The “terrible paralysis” from believing “it’s all up to us”

January 23, 2015

Lord_teach_usAs you may know, I’m currently preaching a sermon series on the Lord’s Prayer. I preached a similar series five years ago—a lot of water under the bridge since then—and used a book on the Lord’s Prayer called Lord, Teach Us, by Will Willimon and Stanley Hauerwas, as one resource. As I’ve revisited this book—on the other side of my “evangelical reawakening”—I find that I’m far less sympathetic than I once was with both the book’s tone and its substance.

For example, I’m now a convinced “just warrior” who believes that violence can be good and necessary under some circumstances. I oppose Christian pacifism. I believe strongly in the police’s role in maintaining law and order, even through violence (as perhaps even Hauerwas now does—the big softie!). I deeply love my country, warts and all—and I don’t believe I’m kowtowing to “empire,” or the world’s “domination systems,” or whatever, by doing so. (If you don’t know what I’m talking about, take a few classes at a mainline Protestant seminary.)

Don’t get me wrong: Like the good Candler graduate that I am, I believe that the gospel should liberate people in the here and now, not just in the sweet by and by, and that the Church should take the lead to make the world a more just place, as it has for two millennia. But even if the most oppressive nations on earth were suddenly as egalitarian as, say, Sweden, these nations would still need Jesus to save them from their sins. The Swedes still need Jesus!

Nevertheless, while I was tempted to throw the book out the window after re-reading their chapter on “Your kingdom come,” their chapter on the next clause, “Your will be done, on earth as in heaven,” is strong. I especially like the part in which they relate this petition to the story of Joseph and his brothers at the end of Genesis. As part of a discussion about the “amazing resilience of God’s purposes,” which “cannot be stumped by our plans,” they write:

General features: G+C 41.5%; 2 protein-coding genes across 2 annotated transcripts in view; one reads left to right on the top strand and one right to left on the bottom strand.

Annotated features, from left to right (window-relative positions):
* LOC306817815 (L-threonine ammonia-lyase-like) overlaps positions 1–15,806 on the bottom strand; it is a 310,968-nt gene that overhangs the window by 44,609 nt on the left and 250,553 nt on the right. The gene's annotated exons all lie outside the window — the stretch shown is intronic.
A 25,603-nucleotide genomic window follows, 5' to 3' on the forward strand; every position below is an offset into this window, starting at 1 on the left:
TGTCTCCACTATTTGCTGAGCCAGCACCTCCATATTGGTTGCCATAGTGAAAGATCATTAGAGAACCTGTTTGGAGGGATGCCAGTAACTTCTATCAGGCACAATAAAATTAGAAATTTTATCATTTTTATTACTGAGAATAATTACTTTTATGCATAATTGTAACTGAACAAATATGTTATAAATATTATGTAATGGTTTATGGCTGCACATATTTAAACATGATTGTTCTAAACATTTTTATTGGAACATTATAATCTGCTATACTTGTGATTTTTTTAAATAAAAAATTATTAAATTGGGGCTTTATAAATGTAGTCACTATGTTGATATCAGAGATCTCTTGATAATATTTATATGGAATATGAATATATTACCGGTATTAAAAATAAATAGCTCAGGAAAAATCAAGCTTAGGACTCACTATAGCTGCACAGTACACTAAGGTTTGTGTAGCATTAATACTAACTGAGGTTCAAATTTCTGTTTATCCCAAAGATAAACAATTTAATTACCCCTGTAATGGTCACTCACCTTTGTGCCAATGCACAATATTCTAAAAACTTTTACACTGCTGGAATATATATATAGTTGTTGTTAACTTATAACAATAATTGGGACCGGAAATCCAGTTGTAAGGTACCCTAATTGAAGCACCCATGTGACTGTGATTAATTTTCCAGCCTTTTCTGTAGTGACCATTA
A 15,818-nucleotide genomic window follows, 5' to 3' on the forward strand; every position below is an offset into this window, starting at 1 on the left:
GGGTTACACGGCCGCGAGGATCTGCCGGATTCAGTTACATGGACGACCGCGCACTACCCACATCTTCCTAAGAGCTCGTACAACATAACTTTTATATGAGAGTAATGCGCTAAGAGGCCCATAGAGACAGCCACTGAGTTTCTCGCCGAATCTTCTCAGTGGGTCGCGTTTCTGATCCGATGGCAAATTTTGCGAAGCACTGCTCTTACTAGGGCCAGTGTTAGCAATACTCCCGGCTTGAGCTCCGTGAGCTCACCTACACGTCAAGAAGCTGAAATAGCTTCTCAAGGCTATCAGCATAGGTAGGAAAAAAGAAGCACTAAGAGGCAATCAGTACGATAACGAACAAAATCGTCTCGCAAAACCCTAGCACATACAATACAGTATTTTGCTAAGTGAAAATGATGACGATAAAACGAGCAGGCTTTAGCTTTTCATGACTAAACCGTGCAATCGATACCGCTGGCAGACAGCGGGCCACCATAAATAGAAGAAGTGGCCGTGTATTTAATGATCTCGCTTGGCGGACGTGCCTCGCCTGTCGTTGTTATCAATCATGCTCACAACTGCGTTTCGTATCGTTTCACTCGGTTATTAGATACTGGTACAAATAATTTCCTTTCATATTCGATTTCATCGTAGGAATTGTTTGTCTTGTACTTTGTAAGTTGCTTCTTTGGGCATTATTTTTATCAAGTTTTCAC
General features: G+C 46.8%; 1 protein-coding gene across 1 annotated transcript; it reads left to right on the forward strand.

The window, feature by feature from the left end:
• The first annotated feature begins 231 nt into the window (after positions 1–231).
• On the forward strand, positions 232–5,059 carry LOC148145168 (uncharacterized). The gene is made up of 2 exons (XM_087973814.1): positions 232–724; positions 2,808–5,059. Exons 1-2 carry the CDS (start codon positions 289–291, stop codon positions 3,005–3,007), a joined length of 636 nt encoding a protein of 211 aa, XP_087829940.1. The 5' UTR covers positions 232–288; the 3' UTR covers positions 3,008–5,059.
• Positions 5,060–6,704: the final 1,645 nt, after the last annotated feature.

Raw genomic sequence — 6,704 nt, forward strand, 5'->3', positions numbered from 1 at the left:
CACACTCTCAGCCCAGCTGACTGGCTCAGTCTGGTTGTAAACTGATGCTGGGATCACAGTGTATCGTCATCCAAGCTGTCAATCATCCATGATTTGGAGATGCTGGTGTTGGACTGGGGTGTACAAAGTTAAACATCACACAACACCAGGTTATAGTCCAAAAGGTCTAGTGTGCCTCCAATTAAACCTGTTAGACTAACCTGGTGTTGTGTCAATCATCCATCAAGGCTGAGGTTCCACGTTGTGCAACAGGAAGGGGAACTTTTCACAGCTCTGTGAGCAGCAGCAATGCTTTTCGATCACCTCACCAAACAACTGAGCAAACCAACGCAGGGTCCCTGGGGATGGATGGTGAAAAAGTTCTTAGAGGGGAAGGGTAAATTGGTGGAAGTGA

We modern American people are so accustomed to thinking life as a choice or chance. Life is what I do and decide or else life is a roulette wheel of sheer luck. Is that why we often feel so helpless and hopeless? If life is all up to us, then we know enough about ourselves and our brothers and sisters to know we are doomed. A terrible paralysis comes from thinking that it’s all up to us. If the fate of the world, the outcome of the future is solely of my doing, or even yours, then—a good freshman course in the history of Western civilization should convince us that we are without hope. No wonder we feel frail and fearful before the bomb, AIDS, the ecological crisis, thinning ozone, or even the department of motor vehicles—it’s all choice or chance.

William Willimon and Stanley Hauerwas, Lord, Teach Us: The Lord’s Prayer and the Christian Life (Nashville: Abingdon, 1996), 63.

One Response to “The “terrible paralysis” from believing “it’s all up to us””

  1. Tom Harkins Says:

    Brent, sometimes I FEEL like it’s all up to me, even though theologically I should know better. Most recently I wonder if my prayers for my daughter (Brianna) are having any effect whatsoever–she just came home with her lip pierced, right when she is supposed to start looking for a job! So, I covet your prayers for me and my daughter as I am hoping for God’s “intervention” somehow.


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